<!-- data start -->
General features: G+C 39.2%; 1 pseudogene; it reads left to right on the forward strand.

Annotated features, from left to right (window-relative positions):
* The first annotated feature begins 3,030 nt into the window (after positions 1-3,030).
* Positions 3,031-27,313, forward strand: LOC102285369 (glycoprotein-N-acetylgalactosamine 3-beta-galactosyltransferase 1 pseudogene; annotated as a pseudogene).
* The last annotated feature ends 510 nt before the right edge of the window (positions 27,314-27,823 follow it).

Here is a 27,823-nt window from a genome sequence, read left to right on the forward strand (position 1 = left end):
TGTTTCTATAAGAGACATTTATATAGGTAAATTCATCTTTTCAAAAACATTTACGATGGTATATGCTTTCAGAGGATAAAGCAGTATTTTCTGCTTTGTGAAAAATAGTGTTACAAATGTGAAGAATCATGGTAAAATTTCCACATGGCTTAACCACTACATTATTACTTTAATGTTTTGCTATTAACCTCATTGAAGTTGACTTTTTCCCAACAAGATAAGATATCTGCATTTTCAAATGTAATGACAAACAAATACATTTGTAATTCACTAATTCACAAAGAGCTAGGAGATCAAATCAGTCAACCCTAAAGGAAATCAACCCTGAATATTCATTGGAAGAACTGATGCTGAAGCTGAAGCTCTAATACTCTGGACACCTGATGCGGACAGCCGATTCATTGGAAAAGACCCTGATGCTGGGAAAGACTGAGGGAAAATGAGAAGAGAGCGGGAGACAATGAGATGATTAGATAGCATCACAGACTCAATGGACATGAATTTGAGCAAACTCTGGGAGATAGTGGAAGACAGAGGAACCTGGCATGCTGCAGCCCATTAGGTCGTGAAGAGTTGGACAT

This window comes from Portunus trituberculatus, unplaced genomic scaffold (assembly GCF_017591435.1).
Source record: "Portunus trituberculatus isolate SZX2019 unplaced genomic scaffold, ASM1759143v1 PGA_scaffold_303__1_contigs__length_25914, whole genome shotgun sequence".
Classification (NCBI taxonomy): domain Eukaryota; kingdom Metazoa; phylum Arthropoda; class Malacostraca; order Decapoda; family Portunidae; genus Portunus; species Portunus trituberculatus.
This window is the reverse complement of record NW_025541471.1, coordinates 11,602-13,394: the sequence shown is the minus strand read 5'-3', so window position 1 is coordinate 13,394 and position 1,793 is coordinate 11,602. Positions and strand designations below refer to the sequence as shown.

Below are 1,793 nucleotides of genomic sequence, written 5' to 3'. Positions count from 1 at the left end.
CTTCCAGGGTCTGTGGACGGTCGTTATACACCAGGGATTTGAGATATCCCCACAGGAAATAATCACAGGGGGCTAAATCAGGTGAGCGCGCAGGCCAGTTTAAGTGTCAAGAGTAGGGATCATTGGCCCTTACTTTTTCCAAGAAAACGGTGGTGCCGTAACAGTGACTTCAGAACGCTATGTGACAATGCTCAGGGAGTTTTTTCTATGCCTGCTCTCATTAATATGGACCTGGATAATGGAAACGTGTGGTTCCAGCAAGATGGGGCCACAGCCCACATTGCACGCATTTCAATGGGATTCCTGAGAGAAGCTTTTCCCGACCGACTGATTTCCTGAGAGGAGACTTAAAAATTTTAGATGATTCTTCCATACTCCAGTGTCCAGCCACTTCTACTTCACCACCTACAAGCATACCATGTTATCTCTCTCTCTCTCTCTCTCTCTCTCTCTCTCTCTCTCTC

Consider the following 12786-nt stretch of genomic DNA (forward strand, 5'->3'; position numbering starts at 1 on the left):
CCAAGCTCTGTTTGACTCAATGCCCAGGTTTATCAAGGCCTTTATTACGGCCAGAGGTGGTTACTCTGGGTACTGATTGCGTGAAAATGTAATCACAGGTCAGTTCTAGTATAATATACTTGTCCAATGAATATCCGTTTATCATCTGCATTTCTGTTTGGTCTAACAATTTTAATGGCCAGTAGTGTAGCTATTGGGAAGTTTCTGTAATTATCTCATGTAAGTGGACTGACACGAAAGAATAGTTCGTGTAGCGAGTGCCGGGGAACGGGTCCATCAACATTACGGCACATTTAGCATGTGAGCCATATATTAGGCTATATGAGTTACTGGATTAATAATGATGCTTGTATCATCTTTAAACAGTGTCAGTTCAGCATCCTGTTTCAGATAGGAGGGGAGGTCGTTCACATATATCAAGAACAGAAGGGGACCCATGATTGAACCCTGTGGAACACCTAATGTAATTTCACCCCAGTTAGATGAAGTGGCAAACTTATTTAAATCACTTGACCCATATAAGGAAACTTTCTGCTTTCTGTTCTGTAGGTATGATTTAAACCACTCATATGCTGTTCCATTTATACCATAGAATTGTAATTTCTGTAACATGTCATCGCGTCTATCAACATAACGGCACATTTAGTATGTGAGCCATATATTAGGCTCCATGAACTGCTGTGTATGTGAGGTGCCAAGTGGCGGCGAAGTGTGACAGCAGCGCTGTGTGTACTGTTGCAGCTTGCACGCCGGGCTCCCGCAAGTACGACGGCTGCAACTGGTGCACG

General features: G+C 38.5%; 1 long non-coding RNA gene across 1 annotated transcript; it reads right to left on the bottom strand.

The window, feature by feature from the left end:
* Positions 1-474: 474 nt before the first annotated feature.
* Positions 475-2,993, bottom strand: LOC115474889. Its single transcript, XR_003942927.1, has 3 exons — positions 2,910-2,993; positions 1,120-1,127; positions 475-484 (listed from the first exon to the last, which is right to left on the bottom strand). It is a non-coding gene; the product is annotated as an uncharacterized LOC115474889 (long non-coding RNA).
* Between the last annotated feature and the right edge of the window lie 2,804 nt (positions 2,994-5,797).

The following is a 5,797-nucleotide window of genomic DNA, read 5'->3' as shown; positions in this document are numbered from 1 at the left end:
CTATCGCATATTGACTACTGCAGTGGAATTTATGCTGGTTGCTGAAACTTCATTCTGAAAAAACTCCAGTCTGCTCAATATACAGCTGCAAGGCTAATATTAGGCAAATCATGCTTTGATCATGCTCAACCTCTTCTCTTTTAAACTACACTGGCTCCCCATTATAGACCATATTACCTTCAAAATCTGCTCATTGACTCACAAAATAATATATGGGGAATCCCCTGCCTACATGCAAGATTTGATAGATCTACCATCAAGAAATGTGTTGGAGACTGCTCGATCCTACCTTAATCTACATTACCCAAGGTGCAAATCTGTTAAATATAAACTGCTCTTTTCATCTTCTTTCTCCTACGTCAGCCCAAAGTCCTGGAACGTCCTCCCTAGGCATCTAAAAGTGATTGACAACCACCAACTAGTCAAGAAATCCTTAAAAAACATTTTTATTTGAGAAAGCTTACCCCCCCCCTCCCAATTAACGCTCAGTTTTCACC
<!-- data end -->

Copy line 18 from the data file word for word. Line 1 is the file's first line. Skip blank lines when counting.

* Positions 1-474: 474 nt before the first annotated feature.